Monday, November 15, 2010


Council Rock in Montgomery County's Lorimer
Park, rising above Pennypack Creek
For 60% of my life, I lived on sedimentary landscapes.  I was raised in northeastern Ohio on the Glaciated Appalachian Plateau. I earned my undergraduate degree at Ohio University on the Unglaciated Appalachian Plateau, then sidled eastward to Pittsburgh, also on the Unglaciated Appalachian Plateau, to earn my graduate degree.  From there, I traveled south to Florida, taking up residence for seven years on sand-veneered limestone terrain that has repeatedly bobbed above and below the ocean over the eons.

Kali brought to my attention this morning, out of the blue, that I have now lived in one place for the longest span of time in my life:  22-1/2 years.  And, that time has been spent on the Piedmont.  I finally have some rock, some real rock, under my feet--not friable shale and slimy mudstone that weathers into clay, or sandstone that turns into grit, or limestone that can drop out from under you without warning.  Nope, solid metamorphic schist that's been here for nearly a billion years--some of the oldest rock on the planet.  And rock that produces some of the best garden loam on the planet.

Metamorphic rock does have one downside: it doesn't produce wonderful intimate waterfalls, the staircase cascades that defined my childhood.  Although the northern Piedmont is full of places with "fall" in their names, most are really just rapids. The only two real waterfalls that I know in the northern Piedmont--falls where water plunges straight down over a vertical cliff--are in Paterson, New Jersey (which has an incredibly impressive state- [if not national-] park-worthy waterfall in the very middle of its gritty post-industrial downtown) and in Ringing Rocks County Park in Bucks County, Pennsylvania.  And, even at Ringing Rocks, the falls has developed on an unusual and spatially-delimited metamorphic rock called diabase.  Rapids are common; real falls are rare. 
Council Rock, Lorimer Park
One of the most impressive outcrops of  metamorphic schist in my neighborhood occurs in a Montgomery County (Pennsylvania) county park called Lorimer Park.  There, rising dozens of feet straight up from the bank of  Pennypack Creek, sits Council Rock, so named because the local Leni Lenape Indians reputedly held important meetings near this geological landmark. Today, it's used as a backdrop for wedding photographs and as a place for kids to climb and explore.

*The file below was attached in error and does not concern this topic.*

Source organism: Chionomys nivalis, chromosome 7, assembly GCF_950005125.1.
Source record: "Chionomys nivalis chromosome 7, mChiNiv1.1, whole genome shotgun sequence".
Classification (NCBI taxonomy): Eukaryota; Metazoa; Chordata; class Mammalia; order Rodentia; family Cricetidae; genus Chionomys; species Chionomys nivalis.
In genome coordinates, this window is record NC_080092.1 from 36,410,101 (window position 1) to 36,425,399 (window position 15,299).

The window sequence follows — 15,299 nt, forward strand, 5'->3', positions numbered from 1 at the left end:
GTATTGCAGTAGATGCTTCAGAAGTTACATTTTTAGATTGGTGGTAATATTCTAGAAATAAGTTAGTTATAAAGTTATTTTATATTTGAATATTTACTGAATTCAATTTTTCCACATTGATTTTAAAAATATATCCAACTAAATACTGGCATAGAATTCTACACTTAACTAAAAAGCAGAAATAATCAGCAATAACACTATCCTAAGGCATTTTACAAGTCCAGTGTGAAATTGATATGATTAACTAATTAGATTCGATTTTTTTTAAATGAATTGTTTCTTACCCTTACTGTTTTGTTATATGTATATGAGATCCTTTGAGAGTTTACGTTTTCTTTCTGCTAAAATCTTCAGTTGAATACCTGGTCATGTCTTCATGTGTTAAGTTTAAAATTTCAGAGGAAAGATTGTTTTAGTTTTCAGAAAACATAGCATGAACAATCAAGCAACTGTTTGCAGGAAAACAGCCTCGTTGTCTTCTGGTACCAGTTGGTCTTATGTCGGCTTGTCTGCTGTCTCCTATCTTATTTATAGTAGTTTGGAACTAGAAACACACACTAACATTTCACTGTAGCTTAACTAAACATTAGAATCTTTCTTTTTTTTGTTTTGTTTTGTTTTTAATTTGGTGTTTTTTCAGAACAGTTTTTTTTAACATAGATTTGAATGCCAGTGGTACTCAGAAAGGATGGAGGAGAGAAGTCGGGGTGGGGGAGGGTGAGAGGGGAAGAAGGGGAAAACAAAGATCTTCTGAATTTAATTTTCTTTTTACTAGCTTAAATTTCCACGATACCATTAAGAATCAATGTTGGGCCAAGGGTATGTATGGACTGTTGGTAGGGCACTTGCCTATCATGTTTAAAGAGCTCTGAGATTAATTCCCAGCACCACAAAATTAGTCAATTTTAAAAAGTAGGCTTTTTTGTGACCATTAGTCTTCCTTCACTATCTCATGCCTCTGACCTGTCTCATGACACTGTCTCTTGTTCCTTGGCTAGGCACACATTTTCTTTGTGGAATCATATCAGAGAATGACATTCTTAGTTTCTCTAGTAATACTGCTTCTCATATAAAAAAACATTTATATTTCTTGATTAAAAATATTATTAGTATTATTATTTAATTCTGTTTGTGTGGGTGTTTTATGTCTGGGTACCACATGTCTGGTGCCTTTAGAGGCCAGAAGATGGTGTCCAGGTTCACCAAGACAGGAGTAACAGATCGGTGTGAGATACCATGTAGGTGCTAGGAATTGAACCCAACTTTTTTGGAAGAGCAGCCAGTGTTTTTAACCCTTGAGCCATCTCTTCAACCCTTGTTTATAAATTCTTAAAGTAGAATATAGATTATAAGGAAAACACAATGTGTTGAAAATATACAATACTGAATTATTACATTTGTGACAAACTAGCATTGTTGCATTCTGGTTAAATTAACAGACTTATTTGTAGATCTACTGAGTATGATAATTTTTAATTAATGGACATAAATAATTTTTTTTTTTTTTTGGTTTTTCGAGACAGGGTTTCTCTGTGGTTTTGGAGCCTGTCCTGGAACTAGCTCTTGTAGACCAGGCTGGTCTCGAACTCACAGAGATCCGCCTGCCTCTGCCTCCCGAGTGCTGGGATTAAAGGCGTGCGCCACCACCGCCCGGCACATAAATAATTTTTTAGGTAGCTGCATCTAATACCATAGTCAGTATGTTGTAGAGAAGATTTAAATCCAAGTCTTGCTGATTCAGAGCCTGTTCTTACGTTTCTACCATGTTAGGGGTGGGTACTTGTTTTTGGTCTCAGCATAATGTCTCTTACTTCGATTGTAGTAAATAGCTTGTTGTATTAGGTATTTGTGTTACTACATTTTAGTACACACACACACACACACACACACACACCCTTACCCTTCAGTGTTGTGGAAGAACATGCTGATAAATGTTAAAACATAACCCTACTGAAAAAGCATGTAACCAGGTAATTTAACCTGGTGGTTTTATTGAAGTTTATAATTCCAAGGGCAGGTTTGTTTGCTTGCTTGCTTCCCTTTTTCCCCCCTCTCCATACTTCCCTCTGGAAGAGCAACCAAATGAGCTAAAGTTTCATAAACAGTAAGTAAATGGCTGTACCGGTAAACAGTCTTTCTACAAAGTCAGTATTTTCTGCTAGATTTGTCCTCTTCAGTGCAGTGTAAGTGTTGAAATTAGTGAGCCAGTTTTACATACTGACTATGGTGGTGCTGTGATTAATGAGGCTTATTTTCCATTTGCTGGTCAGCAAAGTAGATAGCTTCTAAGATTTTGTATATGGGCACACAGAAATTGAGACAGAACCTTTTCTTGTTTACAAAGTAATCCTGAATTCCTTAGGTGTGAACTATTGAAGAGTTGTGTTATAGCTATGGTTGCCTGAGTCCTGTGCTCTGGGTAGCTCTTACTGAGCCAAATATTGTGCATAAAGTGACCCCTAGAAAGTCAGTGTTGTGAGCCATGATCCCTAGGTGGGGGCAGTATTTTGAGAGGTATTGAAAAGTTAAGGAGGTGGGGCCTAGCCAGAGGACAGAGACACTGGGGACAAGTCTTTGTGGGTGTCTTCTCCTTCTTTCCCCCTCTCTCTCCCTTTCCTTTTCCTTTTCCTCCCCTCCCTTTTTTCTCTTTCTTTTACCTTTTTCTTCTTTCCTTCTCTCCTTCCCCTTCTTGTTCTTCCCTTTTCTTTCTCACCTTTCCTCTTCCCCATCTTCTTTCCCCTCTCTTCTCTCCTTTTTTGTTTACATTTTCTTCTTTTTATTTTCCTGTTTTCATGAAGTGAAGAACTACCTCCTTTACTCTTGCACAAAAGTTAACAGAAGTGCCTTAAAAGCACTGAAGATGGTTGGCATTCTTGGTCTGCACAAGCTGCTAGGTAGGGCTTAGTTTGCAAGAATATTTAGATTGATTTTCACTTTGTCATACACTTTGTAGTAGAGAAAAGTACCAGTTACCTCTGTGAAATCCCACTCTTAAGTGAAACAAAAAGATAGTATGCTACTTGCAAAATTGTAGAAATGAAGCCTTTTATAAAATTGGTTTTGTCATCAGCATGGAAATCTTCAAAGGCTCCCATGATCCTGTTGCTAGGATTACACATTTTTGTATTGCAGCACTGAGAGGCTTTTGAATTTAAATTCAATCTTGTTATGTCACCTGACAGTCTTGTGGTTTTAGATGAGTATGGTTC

Eastern hemlocks clinging to Council Rock
It still retains a green mantle of Eastern hemlocks (Tsuga canadensis) despite the foot traffic and the white-tailed deer, which consider hemlocks dessert.  But, for me, it's a symbol of the first real firm foundation in my life.
November's late afternoon sun illuminating Council Rock


Grizz………… said...

Well, at least as a wandering Buckeye you didn't stay stuck in Florida's sand. Nope, you settled where there are real seasons, where snow and autumn leaves aren't abstract concepts. A state where, should you decide to pluck a stone from the earth at your feet and smite your unruly neighbor upon the head, you could commit such an act forthwith and not have to allot three days beforehand for actually finding an adequate smiting rock.

I say well done! And your photos are great.

Jain said...

I envy your knowledge of geology, I've always been a dope that way. I just assume that whatever I'm standing on will hold me. :o)

Lovely outcroppings, and I'm wild about Hemlocks. Waterfalls may be overrated.

Scott said...

When we lived in Florida, Grizz, we resided in Lakeland, just west of the geographic center of the peninsula and a bit closer to Tampa than Orlando. The only place where we could find natural outcrops of limestone were in the Hillsborough River at Hillsborough River State Park northeast of Tampa. We were definitely west- (Gulf-) coast oriented, but a few times we went over to the Atlantic, which included a visit to The Nature Conservancy's Blowing Rocks Preserve where waves have excavated limestone outcrops in the ocean. Otherwise, I would have had to subdue my unruly neighbors by throwing sand in their eyes.

Scott said...


I don't know where you're located exactly, but if you're very near Lake Erie, you're on the Lake Plain. If you're a bit further inland, you could be on the Glaciated Appalachian Plateau (which extends westward from the Pennsylvania state line to central Erie and Huron counties and eastern Richland County before it heads south). If you're a bit further west and south, you're on Till Plains, which have been glaciated. One of my "bibles" and most cherished books is called "Ohio's Natural Heritage," published in 1979. I doubt that it's still in print, but you could probably get a used copy on Amazon.

Though you're on sedimentary rock, you may actually be on firmer footing than I. Just a mile south of me lies the Huntingdon Valley Fault which has not been active in recorded history, but who knows...